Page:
‘Eye’s Right’ With Dr. Cyres Mehta

India’s leading Ophthalmologist, Dr. Cyres Mehta has received numerous awards, including the ‘Parsi Ratna’ and the gold medal of the Indian Cataract and Laser Society. Dr. Cyres chats with PT Writer Ruby Lilaowala on various developments in Ophthalmology.

Dr. Cyres Mehta being awarded The Pioneer Of Robotic Cataract Surgery by MLA Raj Purohit

Ruby: Congratulations on winning the IIRSI gold medal for your expertise in Advanced Robotic Laser Cataract Surgery. How does the new CATALYS surgical laser system to remove the cataract differ from the one in use so far?
Dr. Cyres: Until recently, we had to enter the eye and then break up the cataract with ultrasound energy. This was called PHACO. Now CATALYS robotic system breaks up and liquefies the cataract without entering the eye. All we have to do then is enter the eye through 1 millimetre and suck out the contents which have been liquefied by the laser and inject in a lens and the procedure is over. This takes us as short as 45 seconds. Also, CATALYS is painless as nothing touches the eye and only light is used.

Ruby: What about the cost?
Dr. Cyres: This new method is about one and a half times costlier than the old one. In the new system we receive packs of consumables and the machines cost more. In India, most patients can still afford it. In fact, the cost of these operations is only one-fourth of what is charged in Germany and Singapore.

Ruby: Many time, eye-camps conducted by social organisations, especially in remote places for removal of cataracts, results in blindness due to the unhygienic conditions. What can be done about that?
Dr. Cyres: The Government is also aware of this problem. The only solution that has been followed in many instances, is to put the patients in a hired bus and take them to a base hospital (every district has one) where the operations are done under hygienic conditions. The only extra cost will be the bus fare.

Ruby: Every year, thousands of young medical grads are ready to start their careers as doctors. How should they go about it?
Dr. Cyres: After completing MBBS, they need to pursue Post-Graduation or Fellowship in an eye-institute or if they can afford it, go abroad. After that, they can join the eye-treatment department of a hospital and gain experience.

Ruby: India has the highest number of blind people in the world. But with increased awareness and Government’s progressive policies, do you foresee better eye-care for the masses? Do you foresee any break-through in eye-care? What are the chances of blind people regaining their sight, especially if the optic-nerve has been cut off?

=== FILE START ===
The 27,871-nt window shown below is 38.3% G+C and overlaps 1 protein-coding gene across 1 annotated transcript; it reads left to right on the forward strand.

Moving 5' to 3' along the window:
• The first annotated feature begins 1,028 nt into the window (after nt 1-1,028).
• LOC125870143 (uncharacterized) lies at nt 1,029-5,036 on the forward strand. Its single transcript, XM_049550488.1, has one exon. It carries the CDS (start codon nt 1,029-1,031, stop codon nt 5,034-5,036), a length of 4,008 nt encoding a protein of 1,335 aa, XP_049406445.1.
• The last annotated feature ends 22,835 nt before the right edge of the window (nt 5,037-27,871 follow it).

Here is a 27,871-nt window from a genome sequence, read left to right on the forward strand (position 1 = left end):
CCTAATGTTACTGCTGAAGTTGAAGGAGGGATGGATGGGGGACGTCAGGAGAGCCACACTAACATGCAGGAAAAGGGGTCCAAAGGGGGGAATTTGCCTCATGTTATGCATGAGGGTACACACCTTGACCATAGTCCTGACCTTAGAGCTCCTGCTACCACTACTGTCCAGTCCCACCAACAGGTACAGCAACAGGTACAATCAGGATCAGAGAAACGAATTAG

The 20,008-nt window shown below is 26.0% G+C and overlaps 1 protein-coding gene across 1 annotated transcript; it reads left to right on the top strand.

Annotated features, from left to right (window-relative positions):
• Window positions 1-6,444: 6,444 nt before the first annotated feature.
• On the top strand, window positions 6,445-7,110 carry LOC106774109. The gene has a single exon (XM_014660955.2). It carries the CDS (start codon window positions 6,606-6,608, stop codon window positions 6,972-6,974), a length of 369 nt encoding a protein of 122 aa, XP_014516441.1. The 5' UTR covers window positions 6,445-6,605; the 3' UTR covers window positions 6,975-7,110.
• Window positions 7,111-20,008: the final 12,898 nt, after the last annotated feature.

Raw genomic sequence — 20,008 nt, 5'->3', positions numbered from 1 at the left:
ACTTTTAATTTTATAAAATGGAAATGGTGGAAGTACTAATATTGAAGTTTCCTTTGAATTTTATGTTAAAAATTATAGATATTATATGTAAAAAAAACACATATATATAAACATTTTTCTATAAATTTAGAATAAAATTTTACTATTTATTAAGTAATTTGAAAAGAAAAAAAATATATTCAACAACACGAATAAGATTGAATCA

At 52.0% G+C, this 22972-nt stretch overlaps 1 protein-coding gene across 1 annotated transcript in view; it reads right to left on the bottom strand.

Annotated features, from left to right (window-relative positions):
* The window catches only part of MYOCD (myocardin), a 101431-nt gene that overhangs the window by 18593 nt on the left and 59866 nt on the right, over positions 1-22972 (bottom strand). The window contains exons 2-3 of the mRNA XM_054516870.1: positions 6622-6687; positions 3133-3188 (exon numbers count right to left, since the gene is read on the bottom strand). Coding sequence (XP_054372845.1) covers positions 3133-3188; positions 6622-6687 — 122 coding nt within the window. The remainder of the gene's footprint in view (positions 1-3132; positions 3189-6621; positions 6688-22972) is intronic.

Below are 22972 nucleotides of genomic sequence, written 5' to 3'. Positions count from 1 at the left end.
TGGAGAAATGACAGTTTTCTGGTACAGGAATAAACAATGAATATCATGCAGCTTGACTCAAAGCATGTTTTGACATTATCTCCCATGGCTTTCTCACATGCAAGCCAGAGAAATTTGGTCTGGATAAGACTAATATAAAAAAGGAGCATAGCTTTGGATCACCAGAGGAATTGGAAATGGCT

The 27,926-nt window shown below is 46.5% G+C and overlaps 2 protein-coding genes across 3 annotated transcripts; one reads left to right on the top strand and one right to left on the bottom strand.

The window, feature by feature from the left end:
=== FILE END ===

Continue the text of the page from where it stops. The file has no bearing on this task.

Dr. Cyres: Certainly. Things are bound to improve. As time passes, I see great hope with discoveries, innovations, new technologies coming out with great frequency. Even where optic nerve has been cut-off and the person rendered totally blind, there are new discoveries in which a tiny camera is placed in the socket of the eye and from there a wire goes to a certain part of the brain and the person is able to see. But these discoveries are still to be perfected.

Ruby: How do you deal with annoying patients who have their own home-made, half-baked theories sourced from the internet?
Dr. Cyres: I deal with such patients with patience!

Ruby: Which is the most popular cosmetic surgery for eyes in India?
Dr. Cyres: Removal of bags under the eyes is the most frequently done cosmetic surgery in India and I have done those.

Ruby: Today’s women use numerous eye product like primer, highlighter, shimmer, lenses et al. Is this dangerous?
Dr. Cyres: It is fine as long as women use good, branded cosmetics which have been chemically tested and are hypo-allergenic. As long as contact-lenses are fitted correctly and removed in accordance with strict hygiene, it’s good.

Ruby: You have authored a book on Cataracts and Glaucoma which was easily understood even by a non-medical person like me. It’s unavailable now!
Dr. Cyres: It will go into its third edition very soon. I have to rewrite large chunks of the book due to the latest technological advances in my field.

Ruby: Your father is the famous eye-doctor, Keiki Mehta. What was his influence on you regarding your choice of career?
Dr. Cyres: Tremendous. Dr. Keiki Mehta is my father as well as my Guru.

Ruby: Would you like your two sons to carry on your father’s rich legacy?
Dr. Cyres: They are free to choose any field, as long as they are happy.

Ruby: Are you religious?
Dr. Cyres: Every surgeon believes in God.

Ruby: Do you have a motivational message for our youngsters who want to enter the medical profession?
Dr. Cyres: For youngsters of our community, I would say ‘start studying, and study hard’. Unfortunately, we don’t have reservations in Medical Colleges and how many Parsi parents can pay a capitation fee of Rupees Two Crores?

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